How to Dig a Hole: Pro Tips

The easiest and most accurate way to dig postholes

Overview: Dig accurately and use the proper tools

So, big shot, you think you know how to dig postholes, eh? Sure you do—anyone can dig a hole. But how hard do you want to work, and how often do the holes end up in the wrong spot and you have to start over? Here are a few tips to get perfectly placed holes—with a little less sweat on your part.

Step 1: String your line and pound the stakes

String a line marking the outside edges of the posts. Mark the post centers on the line by untwisting the string and pushing a nail through the strands. You can fine-tune the nail position just by sliding it to the exact location. Then pound stakes to mark the center of the holes. If you're using 4x4 posts, that will be just under 2 in. from the string.

Step 2: Carve out a soil divot with a spade

Set the string aside so you don’t wreck it while digging. And don't just start digging away; drill yourself a pilot hole first. Carve out a round plug to outline the posthole. That'll get you started in exactly the right spot. Throw the dirt onto a tarp to protect your lawn.

Step 3: Loosen earth with a tile shovel

Unless you have very soft soil, you'll work way too hard digging with just a clamshell digger. Loosen the soil and carve away at the sides with the tile spade. It'll easily slice through small roots.

Step 4: Use your clamshell digger

Plunge the open clamshell digger blades into the loosened soil and grab a load of fill.

Step 5: Use a reciprocating saw on large roots

Don't kill yourself chiseling out roots. Just use a recip saw with a long, coarse blade and poke it right into the soil at the ends of the root and cut it off.

Step 6: Dislodge rocks with a digging bar

Pick out rocks from the hole sides with your digging bar. Let them fall into the hole and pluck them out with your clamshell digger.

Step 7: Tamp the soil with the other end

Use the tamper end of the digging bar to compact the soil before setting posts or pouring concrete. That prevents any settling.

Step 8: Mark the post edge locations

Restring the line, pull the nails and mark the exact post edge locations on the line with a permanent marker.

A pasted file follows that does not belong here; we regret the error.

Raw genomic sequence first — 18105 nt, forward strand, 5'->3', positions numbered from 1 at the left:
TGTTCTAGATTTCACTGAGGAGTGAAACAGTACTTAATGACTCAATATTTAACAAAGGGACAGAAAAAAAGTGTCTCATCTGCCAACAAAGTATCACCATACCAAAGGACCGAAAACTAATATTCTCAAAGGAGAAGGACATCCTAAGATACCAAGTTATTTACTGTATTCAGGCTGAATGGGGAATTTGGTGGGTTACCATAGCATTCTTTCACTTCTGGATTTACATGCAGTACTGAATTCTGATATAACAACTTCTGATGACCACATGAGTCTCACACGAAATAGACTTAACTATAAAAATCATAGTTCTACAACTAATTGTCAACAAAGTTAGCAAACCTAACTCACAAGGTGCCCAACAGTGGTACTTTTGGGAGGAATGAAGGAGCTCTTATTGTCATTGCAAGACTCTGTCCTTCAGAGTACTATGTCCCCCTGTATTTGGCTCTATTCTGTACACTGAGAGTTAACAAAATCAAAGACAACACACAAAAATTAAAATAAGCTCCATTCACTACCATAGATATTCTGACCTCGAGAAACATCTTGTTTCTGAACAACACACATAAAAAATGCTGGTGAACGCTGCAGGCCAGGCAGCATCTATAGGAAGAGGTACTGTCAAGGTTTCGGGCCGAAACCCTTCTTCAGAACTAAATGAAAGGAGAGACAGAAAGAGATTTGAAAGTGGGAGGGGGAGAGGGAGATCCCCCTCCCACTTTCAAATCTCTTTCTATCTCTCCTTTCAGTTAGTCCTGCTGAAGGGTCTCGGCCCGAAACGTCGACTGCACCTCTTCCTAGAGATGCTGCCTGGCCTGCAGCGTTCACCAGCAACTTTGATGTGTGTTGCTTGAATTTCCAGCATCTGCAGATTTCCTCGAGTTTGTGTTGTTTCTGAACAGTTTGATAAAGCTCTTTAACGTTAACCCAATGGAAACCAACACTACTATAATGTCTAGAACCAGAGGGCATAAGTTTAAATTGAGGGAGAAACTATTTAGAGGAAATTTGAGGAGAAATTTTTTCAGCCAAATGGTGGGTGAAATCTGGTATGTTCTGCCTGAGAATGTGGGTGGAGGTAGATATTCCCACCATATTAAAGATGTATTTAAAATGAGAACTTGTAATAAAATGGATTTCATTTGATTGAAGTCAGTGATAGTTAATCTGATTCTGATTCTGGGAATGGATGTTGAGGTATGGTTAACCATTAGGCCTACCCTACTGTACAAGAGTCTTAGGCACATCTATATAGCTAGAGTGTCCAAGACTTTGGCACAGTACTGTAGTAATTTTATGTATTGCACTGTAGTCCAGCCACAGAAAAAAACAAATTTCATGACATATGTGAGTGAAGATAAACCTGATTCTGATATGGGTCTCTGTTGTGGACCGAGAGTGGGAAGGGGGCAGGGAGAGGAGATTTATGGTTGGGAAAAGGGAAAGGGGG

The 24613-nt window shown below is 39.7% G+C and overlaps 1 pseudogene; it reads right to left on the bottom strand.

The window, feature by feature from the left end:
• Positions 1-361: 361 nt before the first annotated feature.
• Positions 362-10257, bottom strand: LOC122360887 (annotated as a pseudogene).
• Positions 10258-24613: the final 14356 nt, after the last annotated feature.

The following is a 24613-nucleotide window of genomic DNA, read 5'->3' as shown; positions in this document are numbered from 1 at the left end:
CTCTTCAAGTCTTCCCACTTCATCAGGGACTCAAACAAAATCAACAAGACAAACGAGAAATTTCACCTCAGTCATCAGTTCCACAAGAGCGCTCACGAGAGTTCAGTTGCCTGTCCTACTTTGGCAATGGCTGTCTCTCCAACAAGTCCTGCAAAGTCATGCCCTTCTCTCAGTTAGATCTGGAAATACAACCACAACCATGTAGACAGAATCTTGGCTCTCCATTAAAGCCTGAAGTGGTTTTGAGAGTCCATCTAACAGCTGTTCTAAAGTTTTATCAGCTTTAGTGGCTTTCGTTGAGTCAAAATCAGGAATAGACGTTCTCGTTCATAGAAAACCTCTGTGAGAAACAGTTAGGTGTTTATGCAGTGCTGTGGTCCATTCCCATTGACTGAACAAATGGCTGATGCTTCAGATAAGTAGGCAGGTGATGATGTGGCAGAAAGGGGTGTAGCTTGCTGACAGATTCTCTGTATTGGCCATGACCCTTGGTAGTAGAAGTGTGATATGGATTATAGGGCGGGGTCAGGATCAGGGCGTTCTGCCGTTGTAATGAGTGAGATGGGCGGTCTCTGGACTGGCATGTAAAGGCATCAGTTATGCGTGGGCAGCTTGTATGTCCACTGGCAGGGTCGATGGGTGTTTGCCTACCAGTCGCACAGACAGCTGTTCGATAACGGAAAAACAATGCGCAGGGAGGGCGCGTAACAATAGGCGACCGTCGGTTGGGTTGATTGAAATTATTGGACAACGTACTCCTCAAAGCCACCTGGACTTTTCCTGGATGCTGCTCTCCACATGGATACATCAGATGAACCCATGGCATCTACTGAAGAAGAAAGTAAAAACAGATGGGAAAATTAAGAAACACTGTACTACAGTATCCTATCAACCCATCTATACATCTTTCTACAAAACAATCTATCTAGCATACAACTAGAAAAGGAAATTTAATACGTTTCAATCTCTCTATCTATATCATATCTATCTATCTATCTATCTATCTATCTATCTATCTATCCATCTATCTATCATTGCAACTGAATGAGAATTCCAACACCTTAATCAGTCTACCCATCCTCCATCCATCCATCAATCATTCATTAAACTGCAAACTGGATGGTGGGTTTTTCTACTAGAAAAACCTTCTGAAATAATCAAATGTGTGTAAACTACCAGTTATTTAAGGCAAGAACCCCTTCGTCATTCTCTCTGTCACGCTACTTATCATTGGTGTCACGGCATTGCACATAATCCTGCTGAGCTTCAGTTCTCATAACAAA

Step 9: Cover holes with plywood

If you're walking away from the postholes for a while, cover them with plywood. It just might save a broken leg and/or keep the sides from caving in during a storm.

Step 10: Set the posts

Place the posts with one side brushing against the string and the edge even with your mark. Then hold the post plumb while you fill the hole. Pack the soil with the tamper end of the digging bar every foot or so.

Tip 1: Dig by hand unless...

Power augers require a trip to the rental store and a brawny friend. And they're worthless in clay or rocky soil. The truth is, unless you have lots of holes to dig in sand, it's often easier to dig by hand.

Tip 2: Use water and the back of your shovel

If you're digging in sticky clay soil, dip your clamshell digger in a bucket of water so the soil won't stick. Knock off clumps on the back of the shovel. Spread a tarp to keep dirt off your grass.

Tip 3: Small is beautiful

Unless you're a body builder, avoid those giant, heavy-gauge, fiberglass-handled clamshell diggers. You'll just get exhausted; you're better off with a smaller, lightweight digger.

Required Tools for this Project

Have the necessary tools for this DIY project lined up before you start—you’ll save time and frustration.

  • Hammer, 2-lb.
  • Tape measure
  • Level
  • Posthole digger
  • Reciprocating saw
  • Tile spade

You'll also need a digging bar, shovel, stringline, and leather gloves

Required Materials for this Project

Avoid last-minute shopping trips by having all your materials ready ahead of time. Here's a list.

  • Wooden stakes
  • Plastic tarp
  • Small nails
  • Permanent marker

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